Our discussions with teachers about the factors that produce racially distinct clubs and sports teams made it possible for the adults who had long come to accept these patterns as unavoidable to consider actions that might be taken to alter them. Perhaps with some encouragement, Latino students who frequently can be seen playing soccer on their own time in unstructured pick up games, could be recruited to the school's soccer team? Similarly, with a concerted outreach plan and even some arm twisting, minority students could be recruited to write for the school newspaper, try out for a part in a school play, or to join one of the predominantly White athletic teams such as golf, fencing or tennis. It was acknowledged that in order to increase minority student participation it might also be necessary to be open to their suggestions for how these activities might become more appealing to their interests and tastes. However, given the social benefits the school might gain from improved inter-group relations, and the long term academic benefits that might result from increased student engagement, several of those participating in the discussion indicated a willingness to take extra steps to make increased involvement from minority students possible.
As is true in society, the other side of racial inequality at BHS is racial privilege. Just as certain institutional practices contribute to the concentration of African American and Latino students at the bottom rungs of educational performance, other policies and practices work to insure that high achieving, upper middleclass White students retain their academic advantages. Of course a key point to be made here is that institutional bias is generally not based upon overtly racist behaviors and intentions on the part of school personnel. Rather, the policies and practices that reinforce academic disparities appear on the surface to be race neutral, even though close analysis of their impact reveals clear and distinct costs and benefits that break down along racial lines.
At BHS, and at most schools, disparities in student achievement are most likely to be attributed to factors related to student motivation. The various ways in which the operations of schools serve to reproduce and maintain racial disparities in academic achievement are less likely to be considered in discussions about the achievement gap. Unless educators are willing to examine organizational practices that facilitate the perpetuation of the gap in academic opportunities, and unless they are willing and able to take actions to undo them, reducing the racial gap in student performance will not be possible.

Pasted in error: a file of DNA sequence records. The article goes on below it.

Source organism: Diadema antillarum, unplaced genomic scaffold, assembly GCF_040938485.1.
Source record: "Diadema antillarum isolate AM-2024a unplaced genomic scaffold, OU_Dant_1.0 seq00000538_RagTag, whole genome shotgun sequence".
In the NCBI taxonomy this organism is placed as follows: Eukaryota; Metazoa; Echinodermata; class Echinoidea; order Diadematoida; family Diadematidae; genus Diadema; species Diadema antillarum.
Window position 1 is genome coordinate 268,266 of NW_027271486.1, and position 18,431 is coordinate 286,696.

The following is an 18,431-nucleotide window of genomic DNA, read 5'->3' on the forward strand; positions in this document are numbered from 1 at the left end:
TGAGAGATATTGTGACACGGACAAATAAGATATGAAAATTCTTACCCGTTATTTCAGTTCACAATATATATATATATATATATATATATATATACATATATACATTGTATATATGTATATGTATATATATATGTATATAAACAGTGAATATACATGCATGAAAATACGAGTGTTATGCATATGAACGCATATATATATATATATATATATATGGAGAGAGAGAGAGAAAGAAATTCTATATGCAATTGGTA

This is obviously easier said than done, for the structural mechanisms through racial inequality is reproduced tend to be subtle and complex. This is especially likely to be the case in the schools within MSAN where the official discourse consistently appears to support efforts to raise the achievement of minority students. Until educators in these districts are willing to move beyond good intentions to address the institutional practices which reward academically motivated students and harm the interests of underachieving students, little progress can be made.
At the schools within MSAN and in many others as well, there are undoubtedly numerous ways in which race and class differences are maintained within the organizational culture and structure. At BHS, the Diversity Project initiated conversations with teachers first and used research to create a context in which the structure of opportunity could be discussed and challenged. However, even at BHS, changing these practices has been difficult. The difficulty comes from the fact that those who benefit most from existing institutional practices are generally able to mount fierce resistance to any effort aimed at reducing the benefits they enjoy.
To counter such a reaction at BHS, the Diversity Project found ways to provide Black and Latino parents with information about how the school operates so that they could be a in a better position to advocate effectively for the educational rights of their children. Organizing African American and Latino parents was not an easy task because these parents have historically not been involved in making decisions at the school. To increase the involvement of Black and Latino parents and bring greater balance to the political forces that exert pressure on the school and District, the parent outreach committee of the Project organized a series of focus group discussions for Latino and African American parents designed to elicit their views on the school. Specifically, we wanted to know what concerns they had about the education their children were receiving, what kinds of obstacles parents encountered when interacting with school officials on behalf of their children, and what kinds of changes they felt would help make BHS more receptive to their concerns.